Coronavirus – This word is here to stay for the foreseeable future and has woken many Ghanaians from their slumber, including myself. After a couple of years of not blogging, this situation actually got me to put out a new post. SARS-COV-2 and the disease it causes – covid-19, is in Ghana!
It is a pandemic. And that should have clued us in that it was just a matter of time before Auntie Corona came a-knocking in Ghana. About a week before the first case arrived in Ghana, (and I have heard people chirp merrily away that the cases so far have been imported…do we even make anything here?) we were happily discussing the National Cathedral – That monumental monstrosity to be built, that will save us all like Noah’s ark.
Let us look at some of the countries worldwide that have been hit with the covid-19 outbreak.
China – We have been bombarded with images and videos showing Chinese people eating live animals and Ghanaians are quick to call them dirty. Not sure if we should be the ones pointing fingers when it comes to being dirty.
Italy – they have an older population that is apparently more prone to the virus with tight-knit family units. In many many Ghanaian households, there are generations of family members staying under one small roof. I can only hazard a guess on what could happen in areas like Madina, Nima and Ashaiman where family members and non family members are stacked on top of each other in congested living conditions.
South Korea – I imagine a combination of their close proximity to China and the numerous religious zealots residing there must have been the greatest catalyst for the spread of the virus.
Fortunately, Korea seems to have a handle on the outbreak and the rest of the world can learn a thing or two from them.
Ghana has all the prevailing combo of filth, overcrowding and religious fanatics to make the situation a tinder box waiting for a match to explode. In each country where covid-19 struck, it proliferated rapidly without detection and herein lies my greatest fear about this pandemic.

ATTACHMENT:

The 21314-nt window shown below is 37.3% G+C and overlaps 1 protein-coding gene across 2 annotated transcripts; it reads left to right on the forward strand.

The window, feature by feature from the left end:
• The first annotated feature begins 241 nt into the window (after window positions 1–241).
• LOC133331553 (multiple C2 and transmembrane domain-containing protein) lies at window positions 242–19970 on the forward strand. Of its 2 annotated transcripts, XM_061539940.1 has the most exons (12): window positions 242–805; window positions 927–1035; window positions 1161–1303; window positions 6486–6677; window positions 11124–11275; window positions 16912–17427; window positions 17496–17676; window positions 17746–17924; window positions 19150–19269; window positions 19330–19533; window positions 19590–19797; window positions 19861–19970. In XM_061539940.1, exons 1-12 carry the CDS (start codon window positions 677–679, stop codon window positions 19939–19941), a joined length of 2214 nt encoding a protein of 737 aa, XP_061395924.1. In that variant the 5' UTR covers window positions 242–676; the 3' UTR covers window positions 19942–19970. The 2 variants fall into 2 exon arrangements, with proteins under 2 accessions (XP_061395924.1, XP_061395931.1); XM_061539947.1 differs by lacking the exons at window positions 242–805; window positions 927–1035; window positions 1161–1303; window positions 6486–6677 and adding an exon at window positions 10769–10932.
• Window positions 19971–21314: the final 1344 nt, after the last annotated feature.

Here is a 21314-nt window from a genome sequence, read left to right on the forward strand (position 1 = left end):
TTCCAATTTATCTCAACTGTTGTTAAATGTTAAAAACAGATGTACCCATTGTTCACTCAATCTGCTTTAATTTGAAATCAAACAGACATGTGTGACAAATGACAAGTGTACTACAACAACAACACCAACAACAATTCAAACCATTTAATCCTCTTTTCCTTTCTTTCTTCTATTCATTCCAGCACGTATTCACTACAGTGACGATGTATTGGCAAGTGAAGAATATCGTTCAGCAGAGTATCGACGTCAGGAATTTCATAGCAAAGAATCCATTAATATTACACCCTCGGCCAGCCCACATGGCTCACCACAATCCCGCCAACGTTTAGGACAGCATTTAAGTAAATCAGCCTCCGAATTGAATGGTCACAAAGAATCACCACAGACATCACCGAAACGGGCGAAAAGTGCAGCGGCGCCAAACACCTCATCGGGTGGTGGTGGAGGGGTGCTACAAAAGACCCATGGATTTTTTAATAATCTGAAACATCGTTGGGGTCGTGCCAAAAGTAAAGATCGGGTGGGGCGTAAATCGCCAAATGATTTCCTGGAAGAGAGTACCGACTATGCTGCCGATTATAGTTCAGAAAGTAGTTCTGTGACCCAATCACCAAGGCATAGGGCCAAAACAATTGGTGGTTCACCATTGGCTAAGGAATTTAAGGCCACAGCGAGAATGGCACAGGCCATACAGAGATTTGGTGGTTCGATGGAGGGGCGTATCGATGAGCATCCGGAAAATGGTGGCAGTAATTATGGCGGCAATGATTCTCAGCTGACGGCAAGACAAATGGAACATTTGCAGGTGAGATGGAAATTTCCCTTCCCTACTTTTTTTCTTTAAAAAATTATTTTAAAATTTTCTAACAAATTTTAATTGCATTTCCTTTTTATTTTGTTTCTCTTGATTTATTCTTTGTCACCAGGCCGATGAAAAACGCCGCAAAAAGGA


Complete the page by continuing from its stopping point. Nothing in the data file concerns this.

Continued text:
I am glad the Ghanaian President put the measures he did in place. Better late than never, I say. I only wish he had been more visionary a leader and tried to get ahead of the situation by announcing those measures before the 1st case was even reported.
What were the measures put in place, you ask ?
1. SOCIAL DISTANCING AT BUSINESSES & OTHER WORKPLACES BETWEEN PATRONS & STAFF
In my humble opinion, It would have been very helpful to explain to the average Ghanaian what social distancing meant exactly. At a time like this we should not just throw out never-heard-before terms and expect people to know exactly what they meant.
2. THE MINISTRY OF TRANSPORT SHOULD WORK WITH THE TRANSPORT UNIONS AND PRIVATE AND PUBLIC OPERATORS TO ENSURE ENHANCED HYGIENIC CONDITIONS IN ALL VEHICLES AND TERMINALS BY PROVIDING AMONGST OTHERS, HAND SANITIZERS, RUNNING WATER AND SOAP FOR WASHING HANDS
I don’t want to sound overly critical but the implementation here is key. Running water is not a thing we see at these terminals and sadly when covid-19 hit, poor infrastructures were greatly exposed. I did see Veronica buckets at some stations a few days later but from the way they were being used I would certainly put social distancing between myself and those buckets.